new students an 1 no special program
will be given. Refreshments will be
served consisting of ice cream and cake.
Everyone is united.
Register Job Dept.
Gilded, Embossed and Engraved Fraternity and Club
! Dance Programs that are different.
; Invitations and Calling Cards, Prited and Engraved.
; Chopter Letters and Petitions Given Expert Attention.
Window Cards and Advertising Matter of all Kinds.
Punched Sheets to fit any Loose Leaf Note Book
Kodak Books Made to Order, 25c and up.
The /Horning Register
Ralph Cronise, University Correspondent
The Morning Register will have complete reports of all
student activities, both on the Oregon campus and from other
Northwest colleges. Watch our Bulletin. J
Delivered to any part of the city, per month 50c.
If you are thinking of having your eyes fitted for
Glasses, don’t fail to see Dr. Watts and have him
explain the merits of the new Health Ray Lenses.
WATTS’ OPTICAL PARLORS
611 Wilamette St.
Schwarzschild’s Book Store
■w # ’W vw VW" W'
♦ • • W W ^ W VW -V Tr ’WW ■»■ ^ "W V 'W -W -W -W ■+ ■
Each year at the University of California the Sophomores publish rules
for the guidance of the freshman. This year they were printed on colored
paper and showered from the gallery as President Wheeler arose to speak
at the first assembly of the year. The following is a copy:
OH, OH, OH, LOOK WHAT THE TIDE HAS WASHED UP ! !
Ye Conglomeration of infinitesimal Nonenities, so lately blown in from
off the uncut alfalfa, ye choice collection of precarious possibilities, ye in
consequential incongruities, inflicted upon this University as EXHIBIT 13,
take heed to these i ;
13 NURSERY RULES:
1. Freshies shall not wear caps nor smoke pipes on the campus.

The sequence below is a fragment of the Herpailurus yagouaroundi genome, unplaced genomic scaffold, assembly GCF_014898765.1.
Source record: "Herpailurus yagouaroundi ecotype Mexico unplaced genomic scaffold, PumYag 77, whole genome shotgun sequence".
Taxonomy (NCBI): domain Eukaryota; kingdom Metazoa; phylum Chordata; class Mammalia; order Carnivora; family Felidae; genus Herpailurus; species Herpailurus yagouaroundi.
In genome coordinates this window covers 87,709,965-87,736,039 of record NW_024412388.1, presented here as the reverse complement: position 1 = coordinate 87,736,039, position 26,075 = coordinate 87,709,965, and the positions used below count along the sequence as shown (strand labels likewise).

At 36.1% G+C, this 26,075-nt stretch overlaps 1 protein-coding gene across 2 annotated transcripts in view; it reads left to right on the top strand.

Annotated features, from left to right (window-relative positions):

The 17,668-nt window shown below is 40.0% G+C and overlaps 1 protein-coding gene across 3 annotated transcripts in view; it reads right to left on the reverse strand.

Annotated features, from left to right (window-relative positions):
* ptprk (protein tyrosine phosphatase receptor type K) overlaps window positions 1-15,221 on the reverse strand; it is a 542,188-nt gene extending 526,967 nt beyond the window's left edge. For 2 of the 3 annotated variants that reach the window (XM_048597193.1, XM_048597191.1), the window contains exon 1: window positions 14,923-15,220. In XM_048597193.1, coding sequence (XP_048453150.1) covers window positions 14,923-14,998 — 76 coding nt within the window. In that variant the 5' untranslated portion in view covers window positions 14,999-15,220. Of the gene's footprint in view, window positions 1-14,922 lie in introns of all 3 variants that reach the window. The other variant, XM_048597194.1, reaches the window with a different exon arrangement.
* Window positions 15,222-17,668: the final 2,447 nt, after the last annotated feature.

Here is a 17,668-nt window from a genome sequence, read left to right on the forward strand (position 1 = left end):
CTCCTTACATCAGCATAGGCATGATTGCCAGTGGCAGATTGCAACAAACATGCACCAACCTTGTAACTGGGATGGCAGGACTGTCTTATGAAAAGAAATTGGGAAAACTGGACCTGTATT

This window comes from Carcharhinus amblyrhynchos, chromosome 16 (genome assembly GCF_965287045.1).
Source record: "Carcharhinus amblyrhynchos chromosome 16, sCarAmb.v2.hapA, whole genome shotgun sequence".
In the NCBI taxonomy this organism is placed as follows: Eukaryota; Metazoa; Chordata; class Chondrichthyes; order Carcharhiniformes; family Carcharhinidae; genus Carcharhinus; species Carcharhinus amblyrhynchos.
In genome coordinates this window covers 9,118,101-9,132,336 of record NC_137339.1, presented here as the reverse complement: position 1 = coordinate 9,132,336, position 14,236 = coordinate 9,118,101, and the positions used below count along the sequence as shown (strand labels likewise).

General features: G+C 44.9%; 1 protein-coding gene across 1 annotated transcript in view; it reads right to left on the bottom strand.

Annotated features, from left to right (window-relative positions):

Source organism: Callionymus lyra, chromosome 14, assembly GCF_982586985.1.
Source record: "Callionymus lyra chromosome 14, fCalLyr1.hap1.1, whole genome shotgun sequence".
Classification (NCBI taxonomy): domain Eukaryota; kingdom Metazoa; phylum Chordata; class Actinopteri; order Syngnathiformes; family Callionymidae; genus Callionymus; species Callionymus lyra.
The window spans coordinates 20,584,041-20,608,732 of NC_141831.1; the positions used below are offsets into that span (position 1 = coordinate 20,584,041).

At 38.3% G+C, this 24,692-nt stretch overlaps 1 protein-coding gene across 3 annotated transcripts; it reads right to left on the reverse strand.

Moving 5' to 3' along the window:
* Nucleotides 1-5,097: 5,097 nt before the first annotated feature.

2. Freshies shall not sit or walk upon front steps of North Hall, rear
steps having been provided for your use.
3. No high school paraphernalia will be tolerated, and thou shalt not
bluster ostentatiously about prep school achievements.
4. Thou shalt not queen on the campus; when it is necessary to accost
a co-ed thou shalt stand bareheaded while holding the conversation.
5. Infants registered in hygiene 1 shall preserve a dignified silence dur
ing lectures and remain thus ever after.
6. Thou shalt not wear thy clothes loosely like a hunter, and thy trous
ers shalt extend to within 6 inches of thy shoetops and thy coat shalt not
hang more than 2 feet below the belt.
7. All youths registered in physical culture 1 having no visible means
of support will place requisitions for peg-top gymnasium suits at the re
corder’s office immediately. ' '
8. All freshmen shall prove their resemblance to a certain long-eared
quadruped by packing all necessary inflamables for all rallies.
9. Vaccinaion is a necessity and must be endured without unseemly
tears. Mellin’s Food may be used afterward for a bracer.
10. Freshmen must learn that tan shoes, sunbonnets and straw hats do
not constitute the proper full dress, and shall be worn only at the freshie
11. No freshie shall offend the dignity of the class of 1912 or the head
of the botanical department by wearing a red necktie.
12. Freshies must not use the infirmary to excess because it is free,
nor look upon the hand towels in the gym in the light of souvenirs.
13. No erstwhile pumpkin-rollers shall appear barefooted upon the~camp
us, or indulge in games of marbles, tops, craps or ping-pong.
Failure to comply with the above rules and to show proper respect to
your superior, the class of 1912, will result in a much needed submersion in
that slipper, slimy, slushy slough of stagnation, c’lpt chem. pond.